Congressional investigators told the Senate Agriculture Committee yesterday that about half of the Farmers Home Administration's $28 billion farm-loan portfolio is in jeopardy of default, held by farmers with little chance of repaying debts.

Brian P. Crowley of the General Accounting Office said the "rather gloomy picture" resulted from low prices received by farmers and from FmHA lending to farmers "whose ability to repay was questionable." He said, "FmHA's growing farm-loan portfolio is increasingly at risk because delinquencies are on the rise and loan losses are mounting."

Committee members expressed alarm but urged the FmHA to move cautiously against bad debts to avoid wider repercussions in farm communities.

"Any precipitous action by the FmHA to close down these farmers would have grave consequences," said Sen. Edward Zorinsky (D-Neb.). Other members agreed.

But Sen. Mark Andrews (R-N.D.) said the GAO statistics "ought not be surprising because under the law, the FmHA is the lender of last resort . . . . With less than a 2 percent return on agriculture, this ought not to be surprising. There is no way farmers can make good on those loans."

The FmHA, an arm of the Agriculture Department, holds slightly more than 10 percent of the nation's approximately $214 billion agricultural debt. Most of its loans go to low-income farmers who cannot get credit elsewhere or have suffered losses from natural disasters.

Frank W. Naylor Jr., undersecretary of agriculture for small community and rural development, and FmHA administrator Vance Clark, agreeing with the GAO findings, promised that the agency would continue forbearance in dealing with delinquent borrowers.

But Naylor and Clark criticized statements by farm leaders and recent news reports suggesting that the FmHA was about to crack down on the most heavily indebted farmers.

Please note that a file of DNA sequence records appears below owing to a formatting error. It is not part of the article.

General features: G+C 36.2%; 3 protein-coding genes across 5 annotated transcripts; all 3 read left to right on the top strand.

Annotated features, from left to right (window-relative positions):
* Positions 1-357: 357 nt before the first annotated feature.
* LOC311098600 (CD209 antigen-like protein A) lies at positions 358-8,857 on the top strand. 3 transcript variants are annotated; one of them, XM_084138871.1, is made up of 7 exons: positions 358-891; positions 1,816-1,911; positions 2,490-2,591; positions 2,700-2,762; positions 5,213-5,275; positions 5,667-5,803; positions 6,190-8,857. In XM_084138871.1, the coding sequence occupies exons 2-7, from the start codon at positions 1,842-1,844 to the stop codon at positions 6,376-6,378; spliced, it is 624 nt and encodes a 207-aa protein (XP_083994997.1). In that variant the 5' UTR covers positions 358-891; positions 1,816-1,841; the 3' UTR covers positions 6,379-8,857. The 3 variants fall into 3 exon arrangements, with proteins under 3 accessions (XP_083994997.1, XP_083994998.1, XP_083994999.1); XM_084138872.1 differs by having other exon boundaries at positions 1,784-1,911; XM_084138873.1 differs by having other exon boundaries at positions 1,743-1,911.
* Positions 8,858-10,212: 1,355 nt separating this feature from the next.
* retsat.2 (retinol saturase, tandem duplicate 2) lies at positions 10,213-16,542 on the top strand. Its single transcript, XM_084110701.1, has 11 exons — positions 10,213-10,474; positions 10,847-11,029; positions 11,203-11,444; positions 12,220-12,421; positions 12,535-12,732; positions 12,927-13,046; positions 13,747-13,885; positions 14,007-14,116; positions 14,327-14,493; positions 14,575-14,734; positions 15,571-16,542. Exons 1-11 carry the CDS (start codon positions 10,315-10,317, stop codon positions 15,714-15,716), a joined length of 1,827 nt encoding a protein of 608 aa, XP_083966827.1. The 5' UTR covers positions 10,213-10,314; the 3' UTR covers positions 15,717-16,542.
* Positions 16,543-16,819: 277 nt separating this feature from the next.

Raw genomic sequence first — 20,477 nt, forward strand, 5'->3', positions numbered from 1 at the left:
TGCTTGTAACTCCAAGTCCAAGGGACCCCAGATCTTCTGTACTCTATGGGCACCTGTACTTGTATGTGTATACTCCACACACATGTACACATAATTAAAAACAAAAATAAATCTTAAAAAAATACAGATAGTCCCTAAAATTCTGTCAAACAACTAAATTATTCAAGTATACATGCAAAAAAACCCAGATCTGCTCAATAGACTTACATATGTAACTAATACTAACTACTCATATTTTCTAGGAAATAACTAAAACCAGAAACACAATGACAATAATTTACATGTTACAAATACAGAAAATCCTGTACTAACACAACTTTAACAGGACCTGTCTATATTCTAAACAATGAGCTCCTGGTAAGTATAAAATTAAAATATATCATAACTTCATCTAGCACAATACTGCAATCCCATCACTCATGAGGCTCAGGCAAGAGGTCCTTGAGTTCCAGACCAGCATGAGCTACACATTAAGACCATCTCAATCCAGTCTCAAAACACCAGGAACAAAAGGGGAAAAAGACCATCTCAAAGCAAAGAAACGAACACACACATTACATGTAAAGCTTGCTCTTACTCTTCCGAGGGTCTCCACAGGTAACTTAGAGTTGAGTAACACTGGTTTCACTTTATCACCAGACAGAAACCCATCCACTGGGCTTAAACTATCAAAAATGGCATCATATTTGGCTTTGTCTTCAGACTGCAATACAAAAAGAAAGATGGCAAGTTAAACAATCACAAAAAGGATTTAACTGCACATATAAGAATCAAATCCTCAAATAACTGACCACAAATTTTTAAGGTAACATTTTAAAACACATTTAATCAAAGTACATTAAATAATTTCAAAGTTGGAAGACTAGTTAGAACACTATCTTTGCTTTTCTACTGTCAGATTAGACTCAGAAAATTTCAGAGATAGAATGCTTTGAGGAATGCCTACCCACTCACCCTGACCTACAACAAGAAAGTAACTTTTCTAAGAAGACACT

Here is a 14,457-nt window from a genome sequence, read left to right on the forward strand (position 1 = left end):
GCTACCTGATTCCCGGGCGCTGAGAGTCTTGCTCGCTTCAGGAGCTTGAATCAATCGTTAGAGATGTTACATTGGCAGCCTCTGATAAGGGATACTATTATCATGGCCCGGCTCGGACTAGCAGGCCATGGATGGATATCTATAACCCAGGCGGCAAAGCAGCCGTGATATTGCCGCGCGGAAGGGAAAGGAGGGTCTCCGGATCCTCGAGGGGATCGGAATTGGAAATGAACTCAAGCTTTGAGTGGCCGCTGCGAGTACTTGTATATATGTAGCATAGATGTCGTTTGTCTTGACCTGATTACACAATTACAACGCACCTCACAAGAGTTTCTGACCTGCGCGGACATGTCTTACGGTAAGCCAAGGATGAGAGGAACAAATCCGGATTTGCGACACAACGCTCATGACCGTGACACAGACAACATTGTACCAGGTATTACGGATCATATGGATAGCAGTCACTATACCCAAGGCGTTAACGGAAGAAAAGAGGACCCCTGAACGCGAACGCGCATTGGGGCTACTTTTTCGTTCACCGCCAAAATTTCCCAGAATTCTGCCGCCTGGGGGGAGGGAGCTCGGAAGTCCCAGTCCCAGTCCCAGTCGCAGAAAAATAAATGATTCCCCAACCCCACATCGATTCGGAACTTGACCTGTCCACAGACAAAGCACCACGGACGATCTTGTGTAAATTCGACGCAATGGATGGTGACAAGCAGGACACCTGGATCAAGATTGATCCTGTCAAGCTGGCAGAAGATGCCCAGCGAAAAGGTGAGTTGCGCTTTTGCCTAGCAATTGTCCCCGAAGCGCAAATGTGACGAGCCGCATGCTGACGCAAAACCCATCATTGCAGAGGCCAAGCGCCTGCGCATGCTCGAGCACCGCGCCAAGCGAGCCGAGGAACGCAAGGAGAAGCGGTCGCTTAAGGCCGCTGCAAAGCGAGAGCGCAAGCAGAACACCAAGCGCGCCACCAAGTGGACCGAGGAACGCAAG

Naylor said farmers who had made no loan payments in three years and others who may have defrauded the government soon will receive notices about steps they can take to make good on their debts. But, he contended, the FmHA will continue to take "a very generous and very compassionate approach."

The GAO's Crowley said the FmHA's loan losses nearly doubled between 1984 and last year because it continued to provide money to many farmers who could not demonstrate ability to repay loans.

For example, Crowley said, GAO found that the FmHA in the first six months of 1985 had made new loans of about $763 million to 7,000 farmers technically insolvent. Another $1.2 billion was loaned to 12,000 more farmers in extreme financial distress.

Crowley also reported that a sampling of FmHA records found about 20 percent of its borrowers "technically insolvent," with more debts than assets. Another 31 percent, he said, were only a little better off, with debt-to-asset ratios between 70 and 99 percent.

He said $4.8 billion -- nearly three-fourths of $6.4 billion in loan delinquencies as of last June -- was owed by about 37,000 farmers who had not made a loan payment in three or more years. But Clark said recent publicity about an FmHA crackdown led to a rash of payments -- a sudden influx of what he called "mystery cash" -- from about 10,000 of those borrowers.